Huffman’s “Shame” and Loughlin’s Denial: Does It Mean Anything to Kids With No Access?
I had no idea what I was doing when I applied to college. But I went to a high school where students benefitted from the kind of privilege that is under federal investigation right now. I was dating one and by his influence became interested in NESCAC schools. My boyfriend got into one early as a legacy, which all seemed fair enough. I was wait-listed at Tufts and a rumor quickly spread that this was because of affirmative action.
The girl who started the rumor was one of my best friends in grade school. We were on the school paper together in 6th grade. The same year my family and I were kicked out of the home we rented at an affordable rate in the affluent town, with the agreement that my father would work on the property owner’s farm on the weekends. Their daughter had married and they wanted her to have the house.
As we desperately searched for a place to live within the elite school district we wound up homeless, staying with a family friend in a town forty-five minutes away from school—four people in one bedroom. Nothing about my education beyond that point had anything to do with passion, learning or fulfillment. It was about survival and generational progress. Even as a child I thought, “Get the degree. Get to the middle class.” I didn’t write creatively again until I was 27. And I didn’t get in to Tufts. I received a BA from Northeastern University, and graduated after four years with back-breaking student loan debt.
Exposing privilege at the admissions level is just the beginning. It reaches so far beyond education. Every office where I’ve worked, countless employees have earned their spots through nepotism. A call or email is all it takes—a perfectly legal “favor.” I’ve had to quit jobs because of low wages or reject elite internships, which I earned because the salary was unlivable and I wasn’t subsidized by my parents.
I’ve often found myself at the bottom of the curve not due to merit, skill or work ethic, but because those qualifications could easily be cancelled out by candidates with more influence and power. A systemic inequity the FBI’s investigation of college admissions fraud has recently laid bare.
As the maelstrom of press surrounding the central defendants, Felicity Huffman and Lori Laughlin, dies down and they prepare for court, each actress faces different charges and each has taken opposing routes.
Felicity pleaded guilty to one count of conspiracy to commit mail fraud and honest services mail fraud after paying $15,000 to facilitate cheating for her daughter on the SATs. She took full responsibility, asserting that her daughter had no knowledge of her actions. In an official statement she made a point of apologizing to hard working students and parents.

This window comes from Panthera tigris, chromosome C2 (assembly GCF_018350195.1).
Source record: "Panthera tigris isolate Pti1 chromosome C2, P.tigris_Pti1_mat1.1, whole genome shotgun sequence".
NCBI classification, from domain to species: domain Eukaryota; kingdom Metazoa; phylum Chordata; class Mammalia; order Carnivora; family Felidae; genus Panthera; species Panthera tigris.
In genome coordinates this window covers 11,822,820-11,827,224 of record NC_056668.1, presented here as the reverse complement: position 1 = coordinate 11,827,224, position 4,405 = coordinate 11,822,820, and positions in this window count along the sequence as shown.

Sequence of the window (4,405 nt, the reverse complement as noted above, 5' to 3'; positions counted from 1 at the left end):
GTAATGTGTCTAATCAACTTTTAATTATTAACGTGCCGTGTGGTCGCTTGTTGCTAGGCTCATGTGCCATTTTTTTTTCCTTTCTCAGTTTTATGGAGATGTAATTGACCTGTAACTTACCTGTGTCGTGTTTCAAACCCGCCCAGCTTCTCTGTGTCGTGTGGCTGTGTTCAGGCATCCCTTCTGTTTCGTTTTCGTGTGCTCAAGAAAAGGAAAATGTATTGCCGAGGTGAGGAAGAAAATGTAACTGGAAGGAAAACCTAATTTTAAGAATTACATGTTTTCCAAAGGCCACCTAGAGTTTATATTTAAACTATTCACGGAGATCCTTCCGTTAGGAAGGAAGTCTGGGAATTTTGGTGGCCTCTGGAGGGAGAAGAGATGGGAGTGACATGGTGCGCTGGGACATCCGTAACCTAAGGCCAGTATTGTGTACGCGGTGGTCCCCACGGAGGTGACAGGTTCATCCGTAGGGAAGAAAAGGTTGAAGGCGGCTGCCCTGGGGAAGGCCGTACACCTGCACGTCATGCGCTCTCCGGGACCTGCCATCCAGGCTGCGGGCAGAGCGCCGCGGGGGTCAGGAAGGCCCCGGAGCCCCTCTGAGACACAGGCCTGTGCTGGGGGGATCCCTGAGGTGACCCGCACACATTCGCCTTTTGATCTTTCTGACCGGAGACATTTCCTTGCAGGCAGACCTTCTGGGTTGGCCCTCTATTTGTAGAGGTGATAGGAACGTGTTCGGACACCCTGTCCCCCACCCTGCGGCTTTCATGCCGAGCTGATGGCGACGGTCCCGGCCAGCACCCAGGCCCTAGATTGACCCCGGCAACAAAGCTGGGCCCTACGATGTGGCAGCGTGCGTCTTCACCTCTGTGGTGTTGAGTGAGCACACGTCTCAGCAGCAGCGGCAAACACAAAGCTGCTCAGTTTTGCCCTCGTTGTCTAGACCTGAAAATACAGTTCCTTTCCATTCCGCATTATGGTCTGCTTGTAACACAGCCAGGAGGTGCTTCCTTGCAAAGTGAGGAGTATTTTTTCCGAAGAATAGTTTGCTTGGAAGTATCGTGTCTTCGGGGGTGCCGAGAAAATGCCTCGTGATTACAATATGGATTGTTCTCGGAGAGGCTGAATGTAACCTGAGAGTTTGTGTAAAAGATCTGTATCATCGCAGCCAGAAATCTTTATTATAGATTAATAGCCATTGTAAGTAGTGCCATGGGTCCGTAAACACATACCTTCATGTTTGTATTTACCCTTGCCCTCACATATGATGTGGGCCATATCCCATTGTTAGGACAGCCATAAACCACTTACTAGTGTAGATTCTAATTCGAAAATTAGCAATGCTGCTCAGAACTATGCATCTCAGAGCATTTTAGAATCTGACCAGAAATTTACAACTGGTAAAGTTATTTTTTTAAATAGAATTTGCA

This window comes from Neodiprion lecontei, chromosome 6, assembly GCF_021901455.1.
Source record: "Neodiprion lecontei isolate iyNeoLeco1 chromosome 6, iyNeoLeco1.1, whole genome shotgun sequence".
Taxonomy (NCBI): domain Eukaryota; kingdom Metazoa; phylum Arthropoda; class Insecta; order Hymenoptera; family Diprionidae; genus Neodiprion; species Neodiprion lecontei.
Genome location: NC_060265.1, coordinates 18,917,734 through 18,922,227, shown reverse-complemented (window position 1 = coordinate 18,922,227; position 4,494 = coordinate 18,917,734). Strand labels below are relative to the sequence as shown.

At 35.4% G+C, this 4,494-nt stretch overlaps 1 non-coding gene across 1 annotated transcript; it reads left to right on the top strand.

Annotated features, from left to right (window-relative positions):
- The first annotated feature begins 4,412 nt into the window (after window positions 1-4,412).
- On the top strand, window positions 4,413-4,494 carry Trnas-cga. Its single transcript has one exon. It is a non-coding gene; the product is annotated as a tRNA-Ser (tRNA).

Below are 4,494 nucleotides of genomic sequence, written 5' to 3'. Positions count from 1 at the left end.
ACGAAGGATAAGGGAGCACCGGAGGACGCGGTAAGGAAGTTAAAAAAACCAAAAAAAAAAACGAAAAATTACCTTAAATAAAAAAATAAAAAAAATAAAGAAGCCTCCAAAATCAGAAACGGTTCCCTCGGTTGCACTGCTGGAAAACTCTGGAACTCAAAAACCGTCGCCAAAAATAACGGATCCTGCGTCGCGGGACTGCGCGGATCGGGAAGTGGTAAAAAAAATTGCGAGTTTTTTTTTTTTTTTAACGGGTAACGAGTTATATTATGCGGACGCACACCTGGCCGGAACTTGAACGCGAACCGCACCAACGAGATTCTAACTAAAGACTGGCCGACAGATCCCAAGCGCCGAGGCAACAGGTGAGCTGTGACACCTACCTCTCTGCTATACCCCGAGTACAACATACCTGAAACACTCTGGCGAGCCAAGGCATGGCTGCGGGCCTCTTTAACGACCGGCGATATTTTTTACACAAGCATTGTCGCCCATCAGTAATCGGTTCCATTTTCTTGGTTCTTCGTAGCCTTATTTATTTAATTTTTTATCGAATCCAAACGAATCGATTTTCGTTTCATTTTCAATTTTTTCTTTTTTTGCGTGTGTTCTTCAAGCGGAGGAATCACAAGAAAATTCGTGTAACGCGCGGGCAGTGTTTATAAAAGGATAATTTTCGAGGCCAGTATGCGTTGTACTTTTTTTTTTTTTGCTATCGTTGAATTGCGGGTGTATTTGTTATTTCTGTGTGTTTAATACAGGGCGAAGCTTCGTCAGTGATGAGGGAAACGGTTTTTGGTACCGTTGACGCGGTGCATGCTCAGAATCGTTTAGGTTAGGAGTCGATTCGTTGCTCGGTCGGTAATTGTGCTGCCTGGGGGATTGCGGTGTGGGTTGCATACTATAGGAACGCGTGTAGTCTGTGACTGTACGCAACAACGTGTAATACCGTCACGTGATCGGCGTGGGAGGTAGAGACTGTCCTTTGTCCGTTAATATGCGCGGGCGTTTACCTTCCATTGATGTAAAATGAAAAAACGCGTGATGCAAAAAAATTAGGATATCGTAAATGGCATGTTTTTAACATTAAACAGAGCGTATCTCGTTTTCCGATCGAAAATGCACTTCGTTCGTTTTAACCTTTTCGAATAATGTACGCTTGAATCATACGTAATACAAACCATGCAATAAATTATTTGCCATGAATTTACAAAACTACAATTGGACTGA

I am ashamed of the pain I have caused my daughter, my family, my friends, my colleagues and the educational community. I want to apologize to them and, especially, I want to apologize to the students who work hard every day to get into college, and to their parents who make tremendous sacrifices to support their children and do so honestly.
As Huffman awaits sentencing, scheduled for Sept. 13, 2019, it seems professional punishment has already been issued. Production for the critically acclaimed Netflix series, When They See Us, directed by Ava DuVernay, has omitted Huffman from their submissions for nominations to the Emmy’s. The awards show will make their official announcement in September but it’s clear, Felicity’s personal true-crime story has disqualified her from being recognized for a marquee role in her career.
Conversely, Lori Loughlin and her husband, Mossimo Giannulli, allegedly paid $500,000 to have their daughters, Olivia Jade and Isabella Rose, admitted to USC by convincing the admissions department that they were rowing crew. Loughlin was formally charged with mail fraud and money laundering conspiracy. Each conviction carries the possibility of 20 years in prison, but Lori maintains her innocence and claims the incident was all a big misunderstanding.
A source told People magazine, “She feels like she’s got a valid defense, and that when all the evidence comes out, that she won’t be found guilty. She still is looking into the avenues to defend herself against what she thinks is a meritless charge.”
Lori’s “misunderstanding” defense very well may keep her out of jail. I wonder if my student loan providers would be convinced if I refused to make my payments because I was unable to fully comprehend predatory loan documents at 18 years old? A simple misunderstanding, right?
Looking at the landscape of higher education, one can only wonder if holding a few wealthy people accountable for their actions will make a lasting impact that creates equal access for all students. Perhaps our efforts are better served by educating our communities, sharing our missteps and explaining that there is no one definitive path toward self-determination. A $100,000 college degree will not buy self-worth. Our struggles with impostor syndrome are valid, but we cannot succumb to a warped reality created by a rigged system. Pa’lante!